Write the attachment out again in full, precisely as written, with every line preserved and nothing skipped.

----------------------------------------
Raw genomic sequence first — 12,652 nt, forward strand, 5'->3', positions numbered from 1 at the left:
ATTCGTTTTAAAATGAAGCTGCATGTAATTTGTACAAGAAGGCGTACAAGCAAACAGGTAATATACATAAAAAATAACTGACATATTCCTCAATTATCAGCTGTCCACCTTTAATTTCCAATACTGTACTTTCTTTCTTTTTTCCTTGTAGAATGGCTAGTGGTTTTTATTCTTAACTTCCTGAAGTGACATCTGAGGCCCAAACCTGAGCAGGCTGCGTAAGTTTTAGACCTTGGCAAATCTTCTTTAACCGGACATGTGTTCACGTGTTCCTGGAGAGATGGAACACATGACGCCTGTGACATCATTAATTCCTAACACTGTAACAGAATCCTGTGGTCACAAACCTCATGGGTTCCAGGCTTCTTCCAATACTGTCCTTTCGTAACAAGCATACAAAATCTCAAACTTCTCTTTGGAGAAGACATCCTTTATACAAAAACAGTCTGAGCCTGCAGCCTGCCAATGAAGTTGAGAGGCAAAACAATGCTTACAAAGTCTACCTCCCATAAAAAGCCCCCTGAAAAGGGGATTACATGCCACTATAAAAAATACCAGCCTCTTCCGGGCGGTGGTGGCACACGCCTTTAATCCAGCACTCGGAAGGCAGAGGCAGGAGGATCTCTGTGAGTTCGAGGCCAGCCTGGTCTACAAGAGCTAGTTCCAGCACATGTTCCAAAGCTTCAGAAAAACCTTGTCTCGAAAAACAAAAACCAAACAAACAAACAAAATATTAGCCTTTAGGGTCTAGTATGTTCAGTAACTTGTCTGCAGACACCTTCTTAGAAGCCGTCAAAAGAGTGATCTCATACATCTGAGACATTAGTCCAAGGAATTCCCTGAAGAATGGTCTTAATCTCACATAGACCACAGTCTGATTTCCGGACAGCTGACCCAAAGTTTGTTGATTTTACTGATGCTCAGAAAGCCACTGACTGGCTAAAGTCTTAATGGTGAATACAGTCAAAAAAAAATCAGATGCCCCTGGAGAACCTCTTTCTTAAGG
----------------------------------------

Raw genomic sequence first — 12,652 nt, forward strand, 5'->3', positions numbered from 1 at the left:
ATTCGTTTTAAAATGAAGCTGCATGTAATTTGTACAAGAAGGCGTACAAGCAAACAGGTAATATACATAAAAAATAACTGACATATTCCTCAATTATCAGCTGTCCACCTTTAATTTCCAATACTGTACTTTCTTTCTTTTTTCCTTGTAGAATGGCTAGTGGTTTTTATTCTTAACTTCCTGAAGTGACATCTGAGGCCCAAACCTGAGCAGGCTGCGTAAGTTTTAGACCTTGGCAAATCTTCTTTAACCGGACATGTGTTCACGTGTTCCTGGAGAGATGGAACACATGACGCCTGTGACATCATTAATTCCTAACACTGTAACAGAATCCTGTGGTCACAAACCTCATGGGTTCCAGGCTTCTTCCAATACTGTCCTTTCGTAACAAGCATACAAAATCTCAAACTTCTCTTTGGAGAAGACATCCTTTATACAAAAACAGTCTGAGCCTGCAGCCTGCCAATGAAGTTGAGAGGCAAAACAATGCTTACAAAGTCTACCTCCCATAAAAAGCCCCCTGAAAAGGGGATTACATGCCACTATAAAAAATACCAGCCTCTTCCGGGCGGTGGTGGCACACGCCTTTAATCCAGCACTCGGAAGGCAGAGGCAGGAGGATCTCTGTGAGTTCGAGGCCAGCCTGGTCTACAAGAGCTAGTTCCAGCACATGTTCCAAAGCTTCAGAAAAACCTTGTCTCGAAAAACAAAAACCAAACAAACAAACAAAATATTAGCCTTTAGGGTCTAGTATGTTCAGTAACTTGTCTGCAGACACCTTCTTAGAAGCCGTCAAAAGAGTGATCTCATACATCTGAGACATTAGTCCAAGGAATTCCCTGAAGAATGGTCTTAATCTCACATAGACCACAGTCTGATTTCCGGACAGCTGACCCAAAGTTTGTTGATTTTACTGATGCTCAGAAAGCCACTGACTGGCTAAAGTCTTAATGGTGAATACAGTCAAAAAAAAATCAGATGCCCCTGGAGAACCTCTTTCTTAAGG